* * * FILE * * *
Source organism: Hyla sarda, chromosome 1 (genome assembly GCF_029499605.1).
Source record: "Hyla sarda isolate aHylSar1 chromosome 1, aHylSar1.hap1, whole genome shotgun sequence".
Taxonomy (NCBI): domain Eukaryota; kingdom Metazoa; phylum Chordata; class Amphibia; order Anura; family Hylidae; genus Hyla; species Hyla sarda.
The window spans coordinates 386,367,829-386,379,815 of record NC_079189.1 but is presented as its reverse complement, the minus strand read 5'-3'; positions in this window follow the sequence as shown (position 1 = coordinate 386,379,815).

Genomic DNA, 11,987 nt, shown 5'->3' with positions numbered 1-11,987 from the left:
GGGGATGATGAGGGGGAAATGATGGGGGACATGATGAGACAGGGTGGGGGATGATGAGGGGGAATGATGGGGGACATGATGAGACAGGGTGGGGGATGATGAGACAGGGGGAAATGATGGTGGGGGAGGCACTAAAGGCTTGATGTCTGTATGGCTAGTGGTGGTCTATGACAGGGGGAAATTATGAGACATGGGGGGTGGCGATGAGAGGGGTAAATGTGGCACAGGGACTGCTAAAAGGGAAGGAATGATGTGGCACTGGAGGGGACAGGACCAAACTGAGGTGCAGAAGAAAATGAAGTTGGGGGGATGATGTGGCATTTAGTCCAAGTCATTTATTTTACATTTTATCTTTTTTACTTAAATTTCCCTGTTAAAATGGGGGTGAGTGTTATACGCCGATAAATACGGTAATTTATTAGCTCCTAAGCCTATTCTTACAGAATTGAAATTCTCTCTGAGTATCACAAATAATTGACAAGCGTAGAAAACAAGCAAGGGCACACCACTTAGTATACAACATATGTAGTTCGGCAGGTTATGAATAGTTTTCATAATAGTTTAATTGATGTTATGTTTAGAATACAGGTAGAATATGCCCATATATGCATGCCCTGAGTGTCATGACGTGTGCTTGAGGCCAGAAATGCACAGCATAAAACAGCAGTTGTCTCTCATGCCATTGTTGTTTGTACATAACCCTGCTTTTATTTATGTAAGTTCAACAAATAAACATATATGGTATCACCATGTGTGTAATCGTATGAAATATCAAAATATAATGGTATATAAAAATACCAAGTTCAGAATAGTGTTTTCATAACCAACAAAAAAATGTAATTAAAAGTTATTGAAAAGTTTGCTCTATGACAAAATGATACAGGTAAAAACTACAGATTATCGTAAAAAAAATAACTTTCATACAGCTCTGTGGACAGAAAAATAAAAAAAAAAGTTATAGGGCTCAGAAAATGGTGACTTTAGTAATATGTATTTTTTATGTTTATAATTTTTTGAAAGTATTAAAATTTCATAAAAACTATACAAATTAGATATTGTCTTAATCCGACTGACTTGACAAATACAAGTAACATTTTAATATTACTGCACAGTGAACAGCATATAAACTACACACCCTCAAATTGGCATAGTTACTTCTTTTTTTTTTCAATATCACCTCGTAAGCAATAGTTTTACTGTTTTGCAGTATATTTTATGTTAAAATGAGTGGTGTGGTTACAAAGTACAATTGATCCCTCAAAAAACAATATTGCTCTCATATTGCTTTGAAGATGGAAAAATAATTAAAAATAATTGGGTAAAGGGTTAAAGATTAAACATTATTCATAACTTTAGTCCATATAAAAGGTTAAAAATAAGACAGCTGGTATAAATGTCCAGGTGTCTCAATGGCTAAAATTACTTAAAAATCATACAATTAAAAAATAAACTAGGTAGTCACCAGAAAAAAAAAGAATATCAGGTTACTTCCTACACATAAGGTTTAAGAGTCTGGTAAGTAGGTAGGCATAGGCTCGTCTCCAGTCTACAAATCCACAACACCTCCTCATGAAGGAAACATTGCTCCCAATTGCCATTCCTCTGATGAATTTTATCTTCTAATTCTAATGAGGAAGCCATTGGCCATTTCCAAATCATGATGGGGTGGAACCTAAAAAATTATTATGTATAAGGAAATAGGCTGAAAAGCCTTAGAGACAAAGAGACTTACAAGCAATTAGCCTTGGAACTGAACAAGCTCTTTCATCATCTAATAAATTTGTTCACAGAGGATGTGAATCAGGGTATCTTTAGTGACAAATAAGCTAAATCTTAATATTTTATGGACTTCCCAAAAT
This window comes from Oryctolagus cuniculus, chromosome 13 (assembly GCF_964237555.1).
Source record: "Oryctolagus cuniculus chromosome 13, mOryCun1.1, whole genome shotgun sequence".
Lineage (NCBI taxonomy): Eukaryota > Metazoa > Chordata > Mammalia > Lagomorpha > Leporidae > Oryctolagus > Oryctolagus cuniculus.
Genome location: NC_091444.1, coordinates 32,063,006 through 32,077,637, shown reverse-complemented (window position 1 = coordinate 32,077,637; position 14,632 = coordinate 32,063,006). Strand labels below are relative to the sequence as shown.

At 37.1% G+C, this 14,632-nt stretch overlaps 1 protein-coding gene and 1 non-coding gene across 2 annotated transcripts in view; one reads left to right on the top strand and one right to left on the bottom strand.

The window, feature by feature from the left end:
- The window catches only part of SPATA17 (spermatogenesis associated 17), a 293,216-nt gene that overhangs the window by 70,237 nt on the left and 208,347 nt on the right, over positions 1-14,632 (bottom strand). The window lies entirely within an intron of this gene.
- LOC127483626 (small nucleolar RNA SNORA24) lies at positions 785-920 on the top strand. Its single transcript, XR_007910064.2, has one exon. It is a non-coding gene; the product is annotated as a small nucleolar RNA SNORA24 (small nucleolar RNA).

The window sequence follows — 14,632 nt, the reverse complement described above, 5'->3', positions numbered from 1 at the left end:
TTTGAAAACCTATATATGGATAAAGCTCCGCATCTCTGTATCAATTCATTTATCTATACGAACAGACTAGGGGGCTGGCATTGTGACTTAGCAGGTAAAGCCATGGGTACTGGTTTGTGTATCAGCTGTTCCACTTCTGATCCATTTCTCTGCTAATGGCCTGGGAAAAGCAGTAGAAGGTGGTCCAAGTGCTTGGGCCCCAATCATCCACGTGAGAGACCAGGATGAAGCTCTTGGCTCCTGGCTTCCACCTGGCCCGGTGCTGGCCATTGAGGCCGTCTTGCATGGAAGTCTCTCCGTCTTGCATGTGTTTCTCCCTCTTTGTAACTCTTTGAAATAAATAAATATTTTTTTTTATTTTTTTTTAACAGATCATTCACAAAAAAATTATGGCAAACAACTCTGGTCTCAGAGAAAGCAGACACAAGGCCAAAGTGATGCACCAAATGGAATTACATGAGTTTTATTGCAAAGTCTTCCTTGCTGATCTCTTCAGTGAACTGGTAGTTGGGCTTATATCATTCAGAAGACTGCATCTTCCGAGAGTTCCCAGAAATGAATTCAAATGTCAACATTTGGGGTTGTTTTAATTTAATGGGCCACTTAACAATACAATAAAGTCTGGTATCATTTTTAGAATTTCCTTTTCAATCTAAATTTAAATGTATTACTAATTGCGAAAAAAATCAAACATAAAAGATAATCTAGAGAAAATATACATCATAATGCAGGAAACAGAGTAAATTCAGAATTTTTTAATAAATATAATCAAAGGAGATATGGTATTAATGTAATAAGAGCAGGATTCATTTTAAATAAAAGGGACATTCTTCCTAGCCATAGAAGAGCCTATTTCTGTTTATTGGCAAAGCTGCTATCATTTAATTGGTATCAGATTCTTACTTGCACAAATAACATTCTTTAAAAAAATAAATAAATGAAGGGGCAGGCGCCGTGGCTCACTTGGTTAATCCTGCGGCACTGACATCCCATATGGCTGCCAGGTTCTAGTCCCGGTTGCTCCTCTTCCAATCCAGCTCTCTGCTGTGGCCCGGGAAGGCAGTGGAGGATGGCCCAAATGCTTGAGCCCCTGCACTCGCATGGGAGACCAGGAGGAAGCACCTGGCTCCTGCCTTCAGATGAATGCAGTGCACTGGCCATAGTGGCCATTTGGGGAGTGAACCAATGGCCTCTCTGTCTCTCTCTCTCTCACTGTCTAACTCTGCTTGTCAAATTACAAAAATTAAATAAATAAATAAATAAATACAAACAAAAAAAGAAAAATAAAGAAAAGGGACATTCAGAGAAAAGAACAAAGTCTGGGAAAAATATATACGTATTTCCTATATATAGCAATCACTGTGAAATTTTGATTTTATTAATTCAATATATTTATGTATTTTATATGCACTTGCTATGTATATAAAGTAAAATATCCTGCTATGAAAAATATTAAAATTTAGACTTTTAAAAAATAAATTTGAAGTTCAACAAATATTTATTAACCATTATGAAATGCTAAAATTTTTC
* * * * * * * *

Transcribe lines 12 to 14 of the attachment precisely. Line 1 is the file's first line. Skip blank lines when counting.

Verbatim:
The window, feature by feature from the left end:
- The window catches only part of SPATA17 (spermatogenesis associated 17), a 293,216-nt gene that overhangs the window by 70,237 nt on the left and 208,347 nt on the right, over positions 1-14,632 (bottom strand). The window lies entirely within an intron of this gene.
- LOC127483626 (small nucleolar RNA SNORA24) lies at positions 785-920 on the top strand. Its single transcript, XR_007910064.2, has one exon. It is a non-coding gene; the product is annotated as a small nucleolar RNA SNORA24 (small nucleolar RNA).